To teach marketing, and at the same time work in marketing, is something I’ve struggled with. In my marketing classes at SIVA (上海视觉艺术学院), everything I tell is simple, structured, and proven: Step A, B, C — a tidy, bullet-point reality.
But when I look at what I do at my full-time job at GoEast, I’m the worst student in my own class. Our marketing strategy’s a massive paint splash: The biggest blob kinda hits the target, but it’s messy and dripping all over the place.
It makes me feel a deceiver, as if I don’t practise what I preach. And I wonder: Do untalented marketeers teach, because the classroom is more forgiving than reality? But how can that be true, I ask myself, when teaching has been one of the hardest things I’ve done. Or is it that teaching and simplifying always requires some deception — because I cannot add nuance at every step?
I struggled with this for a long time, but I think part apology, part explanation is that no strategy ever fully works as intended. Brands in the market don’t operate in the sandbox space that classrooms provide; but rather in a constantly moving and illogical competitive space. Sometimes what should work well, doesn’t — or vice versa. For GoEast I’m certainly discovering this.
Not just that. Students in the classroom never need to consider stock or staff capacity, existing structures in the company, IT infrastructure, necessary compromises to other departments, legislation, international payment limitations, and other limited resources. All their predictions about footfall can be off-the-scale optimistic — nor do they need to worry about actually building brand awareness; a slow and expensive process. They just assume people will care about their brand. Nor do they ever need to factor in a worldwide pandemic.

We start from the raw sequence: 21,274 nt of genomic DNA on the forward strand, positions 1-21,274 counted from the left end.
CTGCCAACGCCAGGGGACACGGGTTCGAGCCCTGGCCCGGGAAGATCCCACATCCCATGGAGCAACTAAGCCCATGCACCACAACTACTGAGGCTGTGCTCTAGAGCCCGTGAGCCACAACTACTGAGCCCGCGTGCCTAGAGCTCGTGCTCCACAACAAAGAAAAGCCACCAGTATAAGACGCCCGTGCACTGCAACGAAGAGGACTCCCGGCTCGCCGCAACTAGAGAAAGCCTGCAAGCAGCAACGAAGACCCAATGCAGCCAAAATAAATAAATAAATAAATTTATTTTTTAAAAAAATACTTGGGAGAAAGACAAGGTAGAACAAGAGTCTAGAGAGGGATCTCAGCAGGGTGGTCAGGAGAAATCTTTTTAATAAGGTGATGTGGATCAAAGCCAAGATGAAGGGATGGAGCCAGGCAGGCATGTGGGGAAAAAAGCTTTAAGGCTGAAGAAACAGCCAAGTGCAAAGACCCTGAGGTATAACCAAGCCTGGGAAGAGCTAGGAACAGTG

The differences between theory and reality only appear when different parts interact with each other in a larger whole; this not only happens within companies, but also within markets. This is what the classroom cannot teach you, and only work experience can. The point for the classroom is to teach marketing theory — and it does prepare you well. Then once you start working, you gradually let go of it, because your experience allows you to better anticipate the impact of your actions within a specific situation.
The boring point here is: It all depends. Yet this complexity would be a good realization for future marketeers to have — because many of the current ones mistake ideal for dogma, as they flex their theory books like Byron Sharp’s How brands grow, or Les Binet & Peter Field The long & short of it. Those books are fantastic and must-reads, but you can’t just think that if you just spend 60% of your marketing budget on brand building and 40% on activation, that it’ll lead to success. (I’ve tried drinking like Charles Bukowski, but it didn’t make me a better writer.)
Classrooms and textbooks — filled with averages of case studies, points made after the fact — both operate in vacuums which reality doesn’t have. When the September semester starts, I’ll make sure my students know. And maybe it’ll make me sleep better too.